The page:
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"It Was Like Watching Television"

November 2001
NEW YORK—A generation of Americans will remember where they were on the fateful morning of September 11, 2001, a day in which hatred lay two glorious New York buildings in ruins and burned a swath into a Washington landmark, costing thousands of people their lives.

For Tim Plumer Jr., business development manager for ePaper solutions at Adobe Systems, the day began uneventfully. He had scheduled a meeting to showcase Adobe Acrobat for Viacom at 42nd and Broadway, and was preparing a visual presentation when someone entered the room and announced that one of the World Trade Center towers had been struck by an airplane.

"My first thought was that it was an accident, that a little airplane was involved," Plumer recalls, echoing the initial reaction of many Americans.

Plumer walked across the office to the other side of the building and watched, incredulously, as a second explosion rocked the other tower.

"I still didn't think much of it until someone yelled, 'There's another plane,' " he says. "It was like watching TV, watching a movie. The explosions just kept getting bigger. I thought maybe a helicopter had gotten too close.

"You're thinking hundreds of people were probably killed. Everything at that point was intellectual."

While the building Plumer was in was roughly five miles away from the World Trade Center, beautiful blue skies provided a crisp, clear view of the horror. He returned to the conference room to digest what he had witnessed.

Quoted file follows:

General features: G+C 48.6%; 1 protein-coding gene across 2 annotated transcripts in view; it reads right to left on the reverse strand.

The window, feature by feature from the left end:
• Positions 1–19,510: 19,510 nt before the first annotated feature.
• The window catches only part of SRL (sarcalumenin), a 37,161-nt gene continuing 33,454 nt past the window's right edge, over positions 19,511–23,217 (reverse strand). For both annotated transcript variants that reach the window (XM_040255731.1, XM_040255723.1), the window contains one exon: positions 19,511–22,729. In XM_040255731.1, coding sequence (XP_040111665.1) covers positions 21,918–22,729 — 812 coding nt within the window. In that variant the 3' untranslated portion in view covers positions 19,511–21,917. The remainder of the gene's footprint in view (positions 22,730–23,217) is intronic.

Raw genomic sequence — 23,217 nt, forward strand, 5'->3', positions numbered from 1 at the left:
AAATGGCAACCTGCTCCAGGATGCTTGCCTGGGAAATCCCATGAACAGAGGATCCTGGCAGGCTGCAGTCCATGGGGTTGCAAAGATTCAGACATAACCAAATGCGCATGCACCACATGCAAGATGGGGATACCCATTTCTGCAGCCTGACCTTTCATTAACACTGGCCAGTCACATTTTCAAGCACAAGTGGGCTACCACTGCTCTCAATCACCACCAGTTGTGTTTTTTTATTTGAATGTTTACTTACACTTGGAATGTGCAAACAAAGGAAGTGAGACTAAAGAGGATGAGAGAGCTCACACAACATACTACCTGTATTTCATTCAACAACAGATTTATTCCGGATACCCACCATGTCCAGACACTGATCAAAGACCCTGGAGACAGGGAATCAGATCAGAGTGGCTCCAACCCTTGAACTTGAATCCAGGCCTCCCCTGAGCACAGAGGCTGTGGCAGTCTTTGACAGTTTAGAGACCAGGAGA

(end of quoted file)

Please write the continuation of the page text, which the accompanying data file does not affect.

"My initial reaction was to get away from the window, go away and process it," he says. "About 10 minutes after I had witnessed it, when I got back to the conference room, my stomach turned.

"There was a lot of chin rubbing when people realized what was happening."

It became clear to Plumer that talking about Acrobat or anything work related would be inappropriate. The meeting was quickly adjourned.

"For the next few minutes, the attitude was, 'Let's get the hell out of here,' " Plumer relates. "We were on the 51st floor, and it was one long elevator ride down."

Plumer eventually made it back to his hotel, where he used e-mail to establish contact with the world outside New York, as telephone and cell phone communications were unavailable. He watched the day's tragic events continue to unfold on television.

"Watching it only made me more sick, angry and lonely," Plumer adds.

Miraculously for Plumer, he was able to purchase a train ticket to Boston the next day at a self-serve machine at the train station, avoiding the lengthy lines. Upon arriving in Boston, he grabbed a bus and headed home to Gorham, ME, located west of Portland.
 

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